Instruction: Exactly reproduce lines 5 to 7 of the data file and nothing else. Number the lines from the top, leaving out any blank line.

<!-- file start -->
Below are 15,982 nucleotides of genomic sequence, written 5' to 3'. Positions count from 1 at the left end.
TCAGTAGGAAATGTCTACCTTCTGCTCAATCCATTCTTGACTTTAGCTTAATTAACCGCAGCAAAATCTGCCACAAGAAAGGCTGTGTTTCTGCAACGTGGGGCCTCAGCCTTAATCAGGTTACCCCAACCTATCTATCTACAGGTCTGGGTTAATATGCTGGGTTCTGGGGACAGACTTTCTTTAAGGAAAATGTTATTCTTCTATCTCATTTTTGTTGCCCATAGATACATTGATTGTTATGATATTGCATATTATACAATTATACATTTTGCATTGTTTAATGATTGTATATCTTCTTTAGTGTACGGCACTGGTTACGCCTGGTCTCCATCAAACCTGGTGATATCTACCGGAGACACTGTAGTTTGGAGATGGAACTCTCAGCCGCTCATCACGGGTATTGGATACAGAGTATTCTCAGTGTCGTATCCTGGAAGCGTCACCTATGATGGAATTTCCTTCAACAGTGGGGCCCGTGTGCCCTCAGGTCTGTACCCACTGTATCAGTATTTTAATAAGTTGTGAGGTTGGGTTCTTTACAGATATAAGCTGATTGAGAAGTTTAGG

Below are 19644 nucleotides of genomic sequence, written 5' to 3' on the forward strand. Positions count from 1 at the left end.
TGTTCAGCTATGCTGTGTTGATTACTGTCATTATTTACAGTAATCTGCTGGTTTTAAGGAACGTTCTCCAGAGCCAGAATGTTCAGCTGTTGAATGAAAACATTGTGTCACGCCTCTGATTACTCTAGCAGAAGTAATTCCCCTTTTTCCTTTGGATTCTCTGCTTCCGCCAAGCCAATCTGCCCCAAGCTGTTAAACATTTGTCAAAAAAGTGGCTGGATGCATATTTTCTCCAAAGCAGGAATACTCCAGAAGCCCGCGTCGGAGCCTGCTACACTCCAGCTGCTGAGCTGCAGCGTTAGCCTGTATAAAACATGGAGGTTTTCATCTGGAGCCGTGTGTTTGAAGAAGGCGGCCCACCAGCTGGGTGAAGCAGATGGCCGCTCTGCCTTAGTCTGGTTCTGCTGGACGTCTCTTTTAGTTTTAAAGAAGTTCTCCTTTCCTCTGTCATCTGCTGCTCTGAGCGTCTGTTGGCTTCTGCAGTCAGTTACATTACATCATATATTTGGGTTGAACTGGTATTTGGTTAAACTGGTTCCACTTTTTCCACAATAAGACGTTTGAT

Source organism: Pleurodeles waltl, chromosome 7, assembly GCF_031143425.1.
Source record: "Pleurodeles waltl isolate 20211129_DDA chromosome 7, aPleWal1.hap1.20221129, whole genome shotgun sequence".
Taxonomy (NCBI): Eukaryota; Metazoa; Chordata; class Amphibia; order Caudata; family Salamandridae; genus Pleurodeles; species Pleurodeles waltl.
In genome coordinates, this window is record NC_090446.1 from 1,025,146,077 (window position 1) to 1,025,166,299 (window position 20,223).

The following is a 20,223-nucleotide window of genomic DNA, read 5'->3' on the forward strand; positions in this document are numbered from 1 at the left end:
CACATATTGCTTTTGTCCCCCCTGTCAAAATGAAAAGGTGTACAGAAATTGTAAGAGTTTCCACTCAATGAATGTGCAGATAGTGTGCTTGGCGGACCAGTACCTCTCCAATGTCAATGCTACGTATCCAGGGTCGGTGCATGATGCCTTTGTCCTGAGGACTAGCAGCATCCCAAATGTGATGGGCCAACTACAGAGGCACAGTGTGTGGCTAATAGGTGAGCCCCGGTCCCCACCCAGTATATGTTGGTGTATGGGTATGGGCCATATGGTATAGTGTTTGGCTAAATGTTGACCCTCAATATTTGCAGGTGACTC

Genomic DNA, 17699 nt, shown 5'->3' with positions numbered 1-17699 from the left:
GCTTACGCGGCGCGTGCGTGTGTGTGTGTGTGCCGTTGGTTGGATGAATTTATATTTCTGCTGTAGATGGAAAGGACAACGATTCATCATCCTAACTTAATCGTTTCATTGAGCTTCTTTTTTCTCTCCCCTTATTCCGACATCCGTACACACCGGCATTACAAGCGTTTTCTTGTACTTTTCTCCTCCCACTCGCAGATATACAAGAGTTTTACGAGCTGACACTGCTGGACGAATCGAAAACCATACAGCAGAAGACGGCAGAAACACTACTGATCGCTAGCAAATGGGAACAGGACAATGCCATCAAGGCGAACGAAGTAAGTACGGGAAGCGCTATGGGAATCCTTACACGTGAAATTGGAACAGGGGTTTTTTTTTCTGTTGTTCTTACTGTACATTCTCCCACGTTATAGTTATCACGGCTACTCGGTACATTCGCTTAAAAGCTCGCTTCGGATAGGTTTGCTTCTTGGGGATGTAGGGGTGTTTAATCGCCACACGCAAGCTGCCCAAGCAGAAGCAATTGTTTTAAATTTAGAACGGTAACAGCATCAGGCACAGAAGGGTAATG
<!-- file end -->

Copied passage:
Source organism: Pleurodeles waltl, chromosome 7, assembly GCF_031143425.1.
Source record: "Pleurodeles waltl isolate 20211129_DDA chromosome 7, aPleWal1.hap1.20221129, whole genome shotgun sequence".
Taxonomy (NCBI): Eukaryota; Metazoa; Chordata; class Amphibia; order Caudata; family Salamandridae; genus Pleurodeles; species Pleurodeles waltl.